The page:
Wednesday, September 14, 2011

 

Ink-Slinger's Profile: Fred Morgan

First signed cartoon in Inquirer, 7/21/1898


Frederick "Fred" Morgan was born in England in February 1865, according to the 1900 U.S. Federal Census; his birth year differs in later censuses. He has not been found in the 1880 census. So far, the earliest mention of Morgan, in the Philadelphia Inquirer, was on August 31, 1889; an advertisement for James S. Earle & Sons, an art dealer, listed a piece, "School Belles," by Morgan. In the Inquirer column, "Everybody's Column," of May 21, 1904, there was an answer to Miss E.G.G.'s question about Morgan: "His name is Fred Morgan and he resides in this city. His father was an artist of renown in Great Britain…." There was a London artist Frederick Morgan (1846-1927), who might be his father. A biography at Rehs Galleries said


...Fred Morgan married three times. His first wife was the genre and landscape artist Alice Havers (1850-1890) and together they had three children. Their eldest son became an artist and exhibited landscape and figure subjects regularly at the Royal Academy under the name Val Havers. With his second wife, he had two children, one of whom also became an artist....


I believe the child from the second marriage may be Morgan the editorial cartoonist. The date of Morgan's employment at the Inquirer is not known. The Inquirer of September 15, 1899 mentioned him.


…Several fine proofs had been pulled of the splendid portrait of Admiral Sampson which accompanies this paper and which was drawn from a very recent photograph by Rau, of Philadelphia, by Fred Morgan, of The Inquirer's art staff. The original pen-and-ink drawing was presented to the Admiral and then the famous officers attached their signatures to the proofs….


In the 1900 census he was boarding in Philadelphia, Pennsylvania at 931-933 Arch Street; his occupation was Inquirer artist. Also in the same building were an Inquirer editor and manager. The census said Morgan immigrated to the U.S. in 1875. The census also revealed that he married in the 1880s; his three children, Horace, Dorothy and Ruth, resided at the Five Points House of Industry, an orphanage, in New York City. The oldest, Horace, was born in New York in January 1890. The fate of Morgan's wife is not known.

Morgan was thoroughly entrenched in the newspaper artists community. The Inquirer, on October 23, 1902, reported the following:


Newspaper Artists' Exhibition

A special meeting of the Newspaper Artists' Association was held at 1430 South Penn square yesterday, when preliminary steps were taken for holding its second annual exhibition in December. The following executive committee was elected to serve until the end of the present year: F.V. Wilson, Charles Bell, W.M.F. Magraw, John Sloan, Herman Rountree, Arthur Crichton, Jean Mohr, Walt McDougall, William Hofacker, F.R. Gruger, Fred Morgan, V. Floyd Campbell, Henry Gage and Mrs. Benson Kennedy. The manager of the last exhibition, C.W. Parker, was appointed to take charge of the coming show.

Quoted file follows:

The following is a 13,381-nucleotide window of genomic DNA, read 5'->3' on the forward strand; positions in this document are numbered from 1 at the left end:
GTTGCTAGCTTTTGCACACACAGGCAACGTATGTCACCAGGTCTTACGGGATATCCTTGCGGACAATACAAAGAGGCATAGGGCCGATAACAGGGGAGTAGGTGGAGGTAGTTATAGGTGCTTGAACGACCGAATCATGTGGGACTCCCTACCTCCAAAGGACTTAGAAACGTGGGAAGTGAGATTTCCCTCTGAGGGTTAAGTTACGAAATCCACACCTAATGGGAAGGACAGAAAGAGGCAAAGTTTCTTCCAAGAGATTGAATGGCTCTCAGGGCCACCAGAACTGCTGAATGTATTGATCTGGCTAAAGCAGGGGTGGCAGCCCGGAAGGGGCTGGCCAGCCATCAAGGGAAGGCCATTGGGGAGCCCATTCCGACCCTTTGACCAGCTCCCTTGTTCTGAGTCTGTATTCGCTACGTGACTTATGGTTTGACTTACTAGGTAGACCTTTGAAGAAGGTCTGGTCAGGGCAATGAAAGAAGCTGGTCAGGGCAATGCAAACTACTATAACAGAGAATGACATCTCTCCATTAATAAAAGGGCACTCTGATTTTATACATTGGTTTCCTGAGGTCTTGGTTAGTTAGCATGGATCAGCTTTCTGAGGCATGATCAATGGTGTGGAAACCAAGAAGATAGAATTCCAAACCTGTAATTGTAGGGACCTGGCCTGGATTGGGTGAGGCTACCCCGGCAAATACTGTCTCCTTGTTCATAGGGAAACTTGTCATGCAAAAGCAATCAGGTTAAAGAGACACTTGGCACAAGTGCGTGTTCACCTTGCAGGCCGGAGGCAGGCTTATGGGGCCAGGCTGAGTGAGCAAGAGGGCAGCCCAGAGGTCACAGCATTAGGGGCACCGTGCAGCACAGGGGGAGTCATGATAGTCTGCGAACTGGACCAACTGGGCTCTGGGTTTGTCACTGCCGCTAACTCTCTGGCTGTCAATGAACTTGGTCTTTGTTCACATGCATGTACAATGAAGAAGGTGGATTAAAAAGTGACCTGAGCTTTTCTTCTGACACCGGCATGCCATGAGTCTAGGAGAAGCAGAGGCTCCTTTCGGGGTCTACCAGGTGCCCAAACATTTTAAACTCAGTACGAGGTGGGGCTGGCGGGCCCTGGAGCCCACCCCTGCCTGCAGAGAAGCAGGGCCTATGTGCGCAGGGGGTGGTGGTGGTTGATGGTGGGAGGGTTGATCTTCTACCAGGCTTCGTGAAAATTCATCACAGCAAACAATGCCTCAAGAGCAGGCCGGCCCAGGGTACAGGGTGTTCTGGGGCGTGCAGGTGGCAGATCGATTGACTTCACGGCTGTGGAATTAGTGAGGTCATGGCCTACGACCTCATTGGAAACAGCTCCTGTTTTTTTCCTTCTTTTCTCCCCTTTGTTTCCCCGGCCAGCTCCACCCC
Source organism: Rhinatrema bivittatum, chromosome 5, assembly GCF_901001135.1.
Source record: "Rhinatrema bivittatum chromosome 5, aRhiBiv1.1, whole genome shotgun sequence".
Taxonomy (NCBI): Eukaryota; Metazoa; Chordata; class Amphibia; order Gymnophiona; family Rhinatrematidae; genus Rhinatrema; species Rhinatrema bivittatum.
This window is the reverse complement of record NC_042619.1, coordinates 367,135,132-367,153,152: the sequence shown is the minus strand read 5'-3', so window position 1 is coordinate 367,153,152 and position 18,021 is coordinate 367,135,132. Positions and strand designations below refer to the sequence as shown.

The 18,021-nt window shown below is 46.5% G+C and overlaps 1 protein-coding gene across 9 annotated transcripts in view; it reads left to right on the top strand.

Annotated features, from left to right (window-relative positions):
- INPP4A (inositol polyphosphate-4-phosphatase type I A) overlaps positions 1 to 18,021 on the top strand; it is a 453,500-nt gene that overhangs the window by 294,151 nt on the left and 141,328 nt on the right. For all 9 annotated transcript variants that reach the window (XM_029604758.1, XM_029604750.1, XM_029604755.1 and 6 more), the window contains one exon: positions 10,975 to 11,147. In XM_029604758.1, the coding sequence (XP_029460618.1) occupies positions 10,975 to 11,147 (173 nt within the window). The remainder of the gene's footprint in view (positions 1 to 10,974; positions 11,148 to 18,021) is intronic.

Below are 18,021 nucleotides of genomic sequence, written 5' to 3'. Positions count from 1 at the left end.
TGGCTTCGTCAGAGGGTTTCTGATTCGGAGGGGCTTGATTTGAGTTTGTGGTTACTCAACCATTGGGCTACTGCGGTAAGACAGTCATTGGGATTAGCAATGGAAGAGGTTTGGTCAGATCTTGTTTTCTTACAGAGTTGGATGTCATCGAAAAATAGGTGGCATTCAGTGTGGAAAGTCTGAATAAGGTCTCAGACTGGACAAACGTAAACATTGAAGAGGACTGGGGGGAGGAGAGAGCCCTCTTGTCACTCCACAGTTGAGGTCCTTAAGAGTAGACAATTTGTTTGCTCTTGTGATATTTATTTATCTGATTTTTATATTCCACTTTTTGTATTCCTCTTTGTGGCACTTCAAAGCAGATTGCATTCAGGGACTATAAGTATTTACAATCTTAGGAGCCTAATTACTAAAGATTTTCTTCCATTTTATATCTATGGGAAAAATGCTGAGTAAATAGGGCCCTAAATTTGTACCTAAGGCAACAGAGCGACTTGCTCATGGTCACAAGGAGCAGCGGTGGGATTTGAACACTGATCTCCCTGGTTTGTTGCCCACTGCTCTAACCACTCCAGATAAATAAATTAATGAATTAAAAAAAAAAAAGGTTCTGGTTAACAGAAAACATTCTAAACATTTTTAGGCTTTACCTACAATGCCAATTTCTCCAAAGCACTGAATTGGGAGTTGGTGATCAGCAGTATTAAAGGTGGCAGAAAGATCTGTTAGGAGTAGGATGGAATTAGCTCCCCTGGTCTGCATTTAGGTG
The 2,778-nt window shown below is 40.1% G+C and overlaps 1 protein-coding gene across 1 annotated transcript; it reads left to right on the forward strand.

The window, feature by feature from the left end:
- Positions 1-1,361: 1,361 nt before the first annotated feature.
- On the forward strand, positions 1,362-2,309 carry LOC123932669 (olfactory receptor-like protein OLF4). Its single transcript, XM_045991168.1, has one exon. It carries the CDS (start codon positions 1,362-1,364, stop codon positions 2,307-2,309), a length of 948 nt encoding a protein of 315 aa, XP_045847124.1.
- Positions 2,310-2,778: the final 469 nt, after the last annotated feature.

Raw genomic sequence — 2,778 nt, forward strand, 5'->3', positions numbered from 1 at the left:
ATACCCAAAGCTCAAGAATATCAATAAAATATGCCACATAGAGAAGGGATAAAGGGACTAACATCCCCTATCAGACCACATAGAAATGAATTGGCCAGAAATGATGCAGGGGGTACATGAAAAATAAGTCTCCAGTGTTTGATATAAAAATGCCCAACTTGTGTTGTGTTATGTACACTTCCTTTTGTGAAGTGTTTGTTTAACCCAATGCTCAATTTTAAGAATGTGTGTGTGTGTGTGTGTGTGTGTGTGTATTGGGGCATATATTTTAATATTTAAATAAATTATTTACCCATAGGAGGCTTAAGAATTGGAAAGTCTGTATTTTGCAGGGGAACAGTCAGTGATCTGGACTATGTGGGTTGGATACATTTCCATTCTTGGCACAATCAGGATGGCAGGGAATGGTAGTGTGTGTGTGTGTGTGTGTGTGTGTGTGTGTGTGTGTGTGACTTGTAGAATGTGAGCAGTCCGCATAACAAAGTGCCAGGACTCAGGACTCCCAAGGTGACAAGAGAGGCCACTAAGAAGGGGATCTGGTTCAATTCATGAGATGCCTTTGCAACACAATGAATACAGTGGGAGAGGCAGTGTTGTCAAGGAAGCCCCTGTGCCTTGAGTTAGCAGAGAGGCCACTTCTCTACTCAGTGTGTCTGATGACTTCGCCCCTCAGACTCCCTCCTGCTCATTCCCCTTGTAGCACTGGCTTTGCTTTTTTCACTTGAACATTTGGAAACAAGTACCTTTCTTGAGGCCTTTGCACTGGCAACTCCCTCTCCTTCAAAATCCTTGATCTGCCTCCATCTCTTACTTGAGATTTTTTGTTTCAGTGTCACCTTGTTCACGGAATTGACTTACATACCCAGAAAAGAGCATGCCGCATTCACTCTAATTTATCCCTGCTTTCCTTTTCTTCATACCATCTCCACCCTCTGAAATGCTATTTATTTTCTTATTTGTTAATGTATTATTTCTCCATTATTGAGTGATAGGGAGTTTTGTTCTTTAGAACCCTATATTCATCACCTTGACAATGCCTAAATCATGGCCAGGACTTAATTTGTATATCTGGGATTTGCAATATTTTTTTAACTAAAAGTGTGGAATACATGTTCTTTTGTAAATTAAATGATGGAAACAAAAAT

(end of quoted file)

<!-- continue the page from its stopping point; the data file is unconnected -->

In the 1910 census, Morgan was reunited with two of his children, Horace and Dorothy. They lived in Philadelphia at 3331 Gratz Street. His occupation was newspaper artist, and his age was given as 48, which made his birth around 1862. The Inquirer published an advertisement in its July 14, 1918 issue, highlighting its coverage of the war. Near the bottom of the ad was a box about its comics and cartoonists.


FRED MORGAN, the leading cartoonist of the United States, not only draws cartoons on the war, but he also deals with national and State political issues and important events of every kind throughout the world.




Alone, Morgan remained at the same address in 1920. He was a newspaper cartoonist. His age was listed as 58. In the Inquirer's "Everybody's Column", of May 26, 1921, was this item:


Size of Original Cartoons

Editor Everybody's Column:—Would you please print in your wonderful column how large is the original cartoon which appears every day on the editorial page? Do these cartoons have to be drawn a certain size to fit 2 columns, 3 columns, 4 columns, etc? Hoping to see this in your column soon. Y.T.

A one-half reduction is the general rule. Our friend Fred Morgan, however, had long made it a practice to draw his cartoons about three times larger than the cut they are intended for, with a view, no doubt, to preserve the fine lines for which his work is noted.

Next time you pass by 1109 Market st., have a look at the original exhibited every morning in the Inquirer's window.


Morgan's youngest daughter lived with him at the same address in the 1930 census, which recorded her as Florence (Rawlinson), her middle name. She was divorced. According to the census, Morgan was 70 years old, which made his birth year 1860. And the census recorded his age as 27, at the time of his first marriage. Further information about him has not been found. I believe the Inquirer published his obituary, but it has not been found.

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Comments:
The English painter Fred Morgan was born in 1846, his first wife in 1850, and she died in 1890. It is nearly impossible that the illustrator Fred Morgan (born in 1865, came to the US in 1875) was a son from the second marriage of painter Fred Morgan (who, as far as we know, never migrated to the US), considering that Fred Morgan was only 31 (and his first wife only 26) when his son supposedly moved to the US.